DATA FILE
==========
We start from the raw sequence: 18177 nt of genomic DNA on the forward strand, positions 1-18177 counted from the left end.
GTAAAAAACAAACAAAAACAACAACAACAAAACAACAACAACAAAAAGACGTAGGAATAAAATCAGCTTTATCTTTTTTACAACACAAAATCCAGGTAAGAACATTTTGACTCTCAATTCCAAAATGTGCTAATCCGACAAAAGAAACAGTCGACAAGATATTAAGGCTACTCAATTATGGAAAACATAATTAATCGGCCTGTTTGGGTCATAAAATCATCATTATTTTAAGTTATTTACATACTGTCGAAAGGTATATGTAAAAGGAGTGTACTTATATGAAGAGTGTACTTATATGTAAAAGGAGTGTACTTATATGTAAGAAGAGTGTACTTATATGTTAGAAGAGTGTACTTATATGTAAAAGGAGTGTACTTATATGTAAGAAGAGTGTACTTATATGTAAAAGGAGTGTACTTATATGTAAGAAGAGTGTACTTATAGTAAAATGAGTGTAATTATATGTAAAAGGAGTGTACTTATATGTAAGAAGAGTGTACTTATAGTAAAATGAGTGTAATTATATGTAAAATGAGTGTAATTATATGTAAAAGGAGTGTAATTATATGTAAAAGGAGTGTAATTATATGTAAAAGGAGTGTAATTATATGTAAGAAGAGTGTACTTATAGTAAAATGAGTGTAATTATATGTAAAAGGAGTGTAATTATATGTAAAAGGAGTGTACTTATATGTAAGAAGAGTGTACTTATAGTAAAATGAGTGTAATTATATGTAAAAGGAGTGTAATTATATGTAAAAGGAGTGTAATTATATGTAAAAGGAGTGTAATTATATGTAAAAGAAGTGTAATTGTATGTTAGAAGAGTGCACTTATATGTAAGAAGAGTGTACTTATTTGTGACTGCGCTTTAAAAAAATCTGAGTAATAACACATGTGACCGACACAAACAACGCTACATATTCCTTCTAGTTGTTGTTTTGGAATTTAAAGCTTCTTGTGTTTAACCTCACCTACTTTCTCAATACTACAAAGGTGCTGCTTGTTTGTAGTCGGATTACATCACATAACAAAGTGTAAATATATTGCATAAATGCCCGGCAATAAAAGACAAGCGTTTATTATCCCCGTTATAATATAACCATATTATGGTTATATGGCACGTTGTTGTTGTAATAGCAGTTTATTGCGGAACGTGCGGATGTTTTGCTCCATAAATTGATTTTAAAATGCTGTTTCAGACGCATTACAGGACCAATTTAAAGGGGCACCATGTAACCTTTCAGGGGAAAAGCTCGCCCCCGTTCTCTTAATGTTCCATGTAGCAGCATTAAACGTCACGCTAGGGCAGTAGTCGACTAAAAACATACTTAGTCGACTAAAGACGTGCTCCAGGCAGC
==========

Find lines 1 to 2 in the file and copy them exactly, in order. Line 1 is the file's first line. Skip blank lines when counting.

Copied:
We start from the raw sequence: 18177 nt of genomic DNA on the forward strand, positions 1-18177 counted from the left end.
GTAAAAAACAAACAAAAACAACAACAACAAAACAACAACAACAAAAAGACGTAGGAATAAAATCAGCTTTATCTTTTTTACAACACAAAATCCAGGTAAGAACATTTTGACTCTCAATTCCAAAATGTGCTAATCCGACAAAAGAAACAGTCGACAAGATATTAAGGCTACTCAATTATGGAAAACATAATTAATCGGCCTGTTTGGGTCATAAAATCATCATTATTTTAAGTTATTTACATACTGTCGAAAGGTATATGTAAAAGGAGTGTACTTATATGAAGAGTGTACTTATATGTAAAAGGAGTGTACTTATATGTAAGAAGAGTGTACTTATATGTTAGAAGAGTGTACTTATATGTAAAAGGAGTGTACTTATATGTAAGAAGAGTGTACTTATATGTAAAAGGAGTGTACTTATATGTAAGAAGAGTGTACTTATAGTAAAATGAGTGTAATTATATGTAAAAGGAGTGTACTTATATGTAAGAAGAGTGTACTTATAGTAAAATGAGTGTAATTATATGTAAAATGAGTGTAATTATATGTAAAAGGAGTGTAATTATATGTAAAAGGAGTGTAATTATATGTAAAAGGAGTGTAATTATATGTAAGAAGAGTGTACTTATAGTAAAATGAGTGTAATTATATGTAAAAGGAGTGTAATTATATGTAAAAGGAGTGTACTTATATGTAAGAAGAGTGTACTTATAGTAAAATGAGTGTAATTATATGTAAAAGGAGTGTAATTATATGTAAAAGGAGTGTAATTATATGTAAAAGGAGTGTAATTATATGTAAAAGAAGTGTAATTGTATGTTAGAAGAGTGCACTTATATGTAAGAAGAGTGTACTTATTTGTGACTGCGCTTTAAAAAAATCTGAGTAATAACACATGTGACCGACACAAACAACGCTACATATTCCTTCTAGTTGTTGTTTTGGAATTTAAAGCTTCTTGTGTTTAACCTCACCTACTTTCTCAATACTACAAAGGTGCTGCTTGTTTGTAGTCGGATTACATCACATAACAAAGTGTAAATATATTGCATAAATGCCCGGCAATAAAAGACAAGCGTTTATTATCCCCGTTATAATATAACCATATTATGGTTATATGGCACGTTGTTGTTGTAATAGCAGTTTATTGCGGAACGTGCGGATGTTTTGCTCCATAAATTGATTTTAAAATGCTGTTTCAGACGCATTACAGGACCAATTTAAAGGGGCACCATGTAACCTTTCAGGGGAAAAGCTCGCCCCCGTTCTCTTAATGTTCCATGTAGCAGCATTAAACGTCACGCTAGGGCAGTAGTCGACTAAAAACATACTTAGTCGACTAAAGACGTGCTCCAGGCAGC